The Császár polyhedron is the first polyhedral realization of a torus with 7 vertices, without diagonals and without self-intersections (Császár, 1949), with 21 edges and 14 triangular faces.

The 1-skeleton is the complete graph on 7 vertices. So we can manipulate it to get the graph of the Csaszar’s polyhedron. One can construct this model of the torus as the quotient of a square, and build step by step the construction. There is a last option to say Csaszar in high voice (or Csaszar with faces (on PC version)) to get the polyhedron automatically on the scene, thanks to the Speech Recognition System of Neotrie.  One can enlarge the figure, and visit it from the inside, fly through the hole of the torus and see its interior too.

Demonstrations of Neotrie in Paris

Last week we visited the “Palais de la Découverte” and  the “Cité des Sciences” in Paris, invited by Guillaume Reuiller.

During two days we were testing Neotrie VR and planning future collaborations with members and responsibles of Universcience, Science Ouverte, teachers of GIPTIP, and “Comité de Culture Mathématique de l’Institut Henry Poincaré”. It was a motivating and great experience! I would like to thank them here for their interest on Neotrie VR and its future applications and uses.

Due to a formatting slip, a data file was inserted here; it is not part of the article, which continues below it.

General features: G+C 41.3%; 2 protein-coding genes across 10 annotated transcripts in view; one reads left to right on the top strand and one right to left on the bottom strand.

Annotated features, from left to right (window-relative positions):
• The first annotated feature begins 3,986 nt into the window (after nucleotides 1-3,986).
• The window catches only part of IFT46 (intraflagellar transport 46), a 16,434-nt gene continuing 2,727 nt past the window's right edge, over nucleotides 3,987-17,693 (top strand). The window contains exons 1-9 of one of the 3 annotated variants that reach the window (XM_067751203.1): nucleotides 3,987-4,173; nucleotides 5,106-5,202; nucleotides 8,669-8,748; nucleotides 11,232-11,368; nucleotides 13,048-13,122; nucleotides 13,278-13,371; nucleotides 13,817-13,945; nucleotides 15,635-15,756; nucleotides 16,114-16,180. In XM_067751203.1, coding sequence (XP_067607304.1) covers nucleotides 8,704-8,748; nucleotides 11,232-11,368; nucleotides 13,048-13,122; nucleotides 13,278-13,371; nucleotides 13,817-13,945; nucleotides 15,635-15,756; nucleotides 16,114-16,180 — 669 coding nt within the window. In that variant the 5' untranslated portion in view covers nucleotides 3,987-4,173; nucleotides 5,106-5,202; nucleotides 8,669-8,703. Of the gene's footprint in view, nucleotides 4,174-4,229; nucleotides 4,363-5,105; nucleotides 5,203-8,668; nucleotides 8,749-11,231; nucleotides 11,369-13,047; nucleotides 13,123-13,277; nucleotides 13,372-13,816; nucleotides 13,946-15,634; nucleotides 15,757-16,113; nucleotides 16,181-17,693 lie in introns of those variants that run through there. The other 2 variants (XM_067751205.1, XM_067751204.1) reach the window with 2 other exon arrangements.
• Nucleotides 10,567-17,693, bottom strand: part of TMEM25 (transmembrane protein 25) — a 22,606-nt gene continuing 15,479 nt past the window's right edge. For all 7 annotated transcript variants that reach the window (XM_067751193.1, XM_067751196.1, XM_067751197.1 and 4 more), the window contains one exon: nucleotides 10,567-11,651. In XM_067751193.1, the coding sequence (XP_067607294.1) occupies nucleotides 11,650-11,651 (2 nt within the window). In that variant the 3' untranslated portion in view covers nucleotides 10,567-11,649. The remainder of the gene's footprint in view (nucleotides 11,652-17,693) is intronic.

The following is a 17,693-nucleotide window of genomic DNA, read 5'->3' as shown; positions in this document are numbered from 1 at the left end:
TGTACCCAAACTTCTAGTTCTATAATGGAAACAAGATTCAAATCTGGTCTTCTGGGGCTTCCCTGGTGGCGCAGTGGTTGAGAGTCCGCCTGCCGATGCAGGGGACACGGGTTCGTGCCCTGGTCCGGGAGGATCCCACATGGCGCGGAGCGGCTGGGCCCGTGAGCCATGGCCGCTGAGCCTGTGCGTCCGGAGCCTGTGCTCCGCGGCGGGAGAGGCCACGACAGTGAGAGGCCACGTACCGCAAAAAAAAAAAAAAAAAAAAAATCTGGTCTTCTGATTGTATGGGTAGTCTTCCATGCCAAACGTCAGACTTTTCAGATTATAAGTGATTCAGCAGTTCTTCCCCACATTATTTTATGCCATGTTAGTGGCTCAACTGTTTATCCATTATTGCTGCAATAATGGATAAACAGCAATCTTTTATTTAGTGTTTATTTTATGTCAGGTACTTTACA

The activity of the Császár’s polyhedron was one of the VR experiences started by Roger Mansuy (second of the right in the next picture). We  have completed this in this post.


  • csaszar.neot
    Download this file to your local pc folder c:/documents/Neotrie/NeotrieSaves, and open it from the windows file system inside the temple. Try to move and glue the edges of the torus to build the Császár’s polyhedron.
  • csazar4.neot this is the final result, where you can enlarge the polyhedron and fly through the narrow hollow of the figure.


  1. J. Bokowski and A. Eggert:Toutes les réalisations du tore de Moebius avec sept sommets, Topologie Struct. 17 (1991), 59-78.
  2. A. Császár: A polyhedron without diagonals, Acta Sci. Math., Szeged 13 (1949-1950), 140-142.
  3. F.H. Lutz,  Császár’s TorusElectronic Geometry Models: 2001.02.069.

Updated (4 January, 2019):

Here is the review by Roger Mansuy on the next nr 111 of Quadrature.

Updated: October 6th, 2020. 3d view of the scene. See a video: